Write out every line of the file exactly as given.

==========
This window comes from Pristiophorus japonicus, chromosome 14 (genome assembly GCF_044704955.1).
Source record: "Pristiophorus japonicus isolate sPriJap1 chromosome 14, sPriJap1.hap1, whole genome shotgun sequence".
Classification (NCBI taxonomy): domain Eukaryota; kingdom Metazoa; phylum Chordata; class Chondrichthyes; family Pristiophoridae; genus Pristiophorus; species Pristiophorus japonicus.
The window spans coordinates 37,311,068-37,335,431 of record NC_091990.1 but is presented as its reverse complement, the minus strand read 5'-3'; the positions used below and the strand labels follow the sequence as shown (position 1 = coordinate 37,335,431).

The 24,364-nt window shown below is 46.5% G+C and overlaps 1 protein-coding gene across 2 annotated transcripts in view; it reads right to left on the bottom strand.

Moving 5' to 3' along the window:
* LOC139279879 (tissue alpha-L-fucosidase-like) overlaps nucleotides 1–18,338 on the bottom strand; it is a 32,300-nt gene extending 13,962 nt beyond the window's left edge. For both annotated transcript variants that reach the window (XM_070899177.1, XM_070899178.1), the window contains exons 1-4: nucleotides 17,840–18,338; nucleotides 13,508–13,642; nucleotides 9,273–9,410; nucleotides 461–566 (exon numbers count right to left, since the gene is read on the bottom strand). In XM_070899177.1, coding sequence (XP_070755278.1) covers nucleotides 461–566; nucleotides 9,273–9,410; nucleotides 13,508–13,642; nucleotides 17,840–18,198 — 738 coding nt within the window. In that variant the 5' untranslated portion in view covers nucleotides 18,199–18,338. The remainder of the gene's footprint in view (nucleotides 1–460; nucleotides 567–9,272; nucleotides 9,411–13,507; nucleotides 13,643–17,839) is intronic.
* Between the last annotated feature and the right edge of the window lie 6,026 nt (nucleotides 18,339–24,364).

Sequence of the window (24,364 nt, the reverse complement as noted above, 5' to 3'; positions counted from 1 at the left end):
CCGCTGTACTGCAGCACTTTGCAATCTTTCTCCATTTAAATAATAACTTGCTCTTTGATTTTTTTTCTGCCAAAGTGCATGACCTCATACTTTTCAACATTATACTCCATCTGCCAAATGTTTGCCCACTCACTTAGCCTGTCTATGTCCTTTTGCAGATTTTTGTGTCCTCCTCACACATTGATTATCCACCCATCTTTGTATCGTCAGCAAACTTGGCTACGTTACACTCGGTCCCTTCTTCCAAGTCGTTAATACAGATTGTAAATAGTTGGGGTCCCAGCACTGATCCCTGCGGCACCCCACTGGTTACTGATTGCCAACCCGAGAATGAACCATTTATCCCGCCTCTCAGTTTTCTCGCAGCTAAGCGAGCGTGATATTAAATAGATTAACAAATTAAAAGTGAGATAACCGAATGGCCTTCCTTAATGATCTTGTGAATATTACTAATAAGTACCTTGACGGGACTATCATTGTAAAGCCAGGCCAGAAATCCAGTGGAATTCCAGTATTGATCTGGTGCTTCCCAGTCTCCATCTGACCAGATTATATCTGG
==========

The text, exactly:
This window comes from Pristiophorus japonicus, chromosome 14 (genome assembly GCF_044704955.1).
Source record: "Pristiophorus japonicus isolate sPriJap1 chromosome 14, sPriJap1.hap1, whole genome shotgun sequence".
Classification (NCBI taxonomy): domain Eukaryota; kingdom Metazoa; phylum Chordata; class Chondrichthyes; family Pristiophoridae; genus Pristiophorus; species Pristiophorus japonicus.
The window spans coordinates 37,311,068-37,335,431 of record NC_091990.1 but is presented as its reverse complement, the minus strand read 5'-3'; the positions used below and the strand labels follow the sequence as shown (position 1 = coordinate 37,335,431).

The 24,364-nt window shown below is 46.5% G+C and overlaps 1 protein-coding gene across 2 annotated transcripts in view; it reads right to left on the bottom strand.

Moving 5' to 3' along the window:
* LOC139279879 (tissue alpha-L-fucosidase-like) overlaps nucleotides 1–18,338 on the bottom strand; it is a 32,300-nt gene extending 13,962 nt beyond the window's left edge. For both annotated transcript variants that reach the window (XM_070899177.1, XM_070899178.1), the window contains exons 1-4: nucleotides 17,840–18,338; nucleotides 13,508–13,642; nucleotides 9,273–9,410; nucleotides 461–566 (exon numbers count right to left, since the gene is read on the bottom strand). In XM_070899177.1, coding sequence (XP_070755278.1) covers nucleotides 461–566; nucleotides 9,273–9,410; nucleotides 13,508–13,642; nucleotides 17,840–18,198 — 738 coding nt within the window. In that variant the 5' untranslated portion in view covers nucleotides 18,199–18,338. The remainder of the gene's footprint in view (nucleotides 1–460; nucleotides 567–9,272; nucleotides 9,411–13,507; nucleotides 13,643–17,839) is intronic.
* Between the last annotated feature and the right edge of the window lie 6,026 nt (nucleotides 18,339–24,364).

Sequence of the window (24,364 nt, the reverse complement as noted above, 5' to 3'; positions counted from 1 at the left end):
CCGCTGTACTGCAGCACTTTGCAATCTTTCTCCATTTAAATAATAACTTGCTCTTTGATTTTTTTTCTGCCAAAGTGCATGACCTCATACTTTTCAACATTATACTCCATCTGCCAAATGTTTGCCCACTCACTTAGCCTGTCTATGTCCTTTTGCAGATTTTTGTGTCCTCCTCACACATTGATTATCCACCCATCTTTGTATCGTCAGCAAACTTGGCTACGTTACACTCGGTCCCTTCTTCCAAGTCGTTAATACAGATTGTAAATAGTTGGGGTCCCAGCACTGATCCCTGCGGCACCCCACTGGTTACTGATTGCCAACCCGAGAATGAACCATTTATCCCGCCTCTCAGTTTTCTCGCAGCTAAGCGAGCGTGATATTAAATAGATTAACAAATTAAAAGTGAGATAACCGAATGGCCTTCCTTAATGATCTTGTGAATATTACTAATAAGTACCTTGACGGGACTATCATTGTAAAGCCAGGCCAGAAATCCAGTGGAATTCCAGTATTGATCTGGTGCTTCCCAGTCTCCATCTGACCAGATTATATCTGG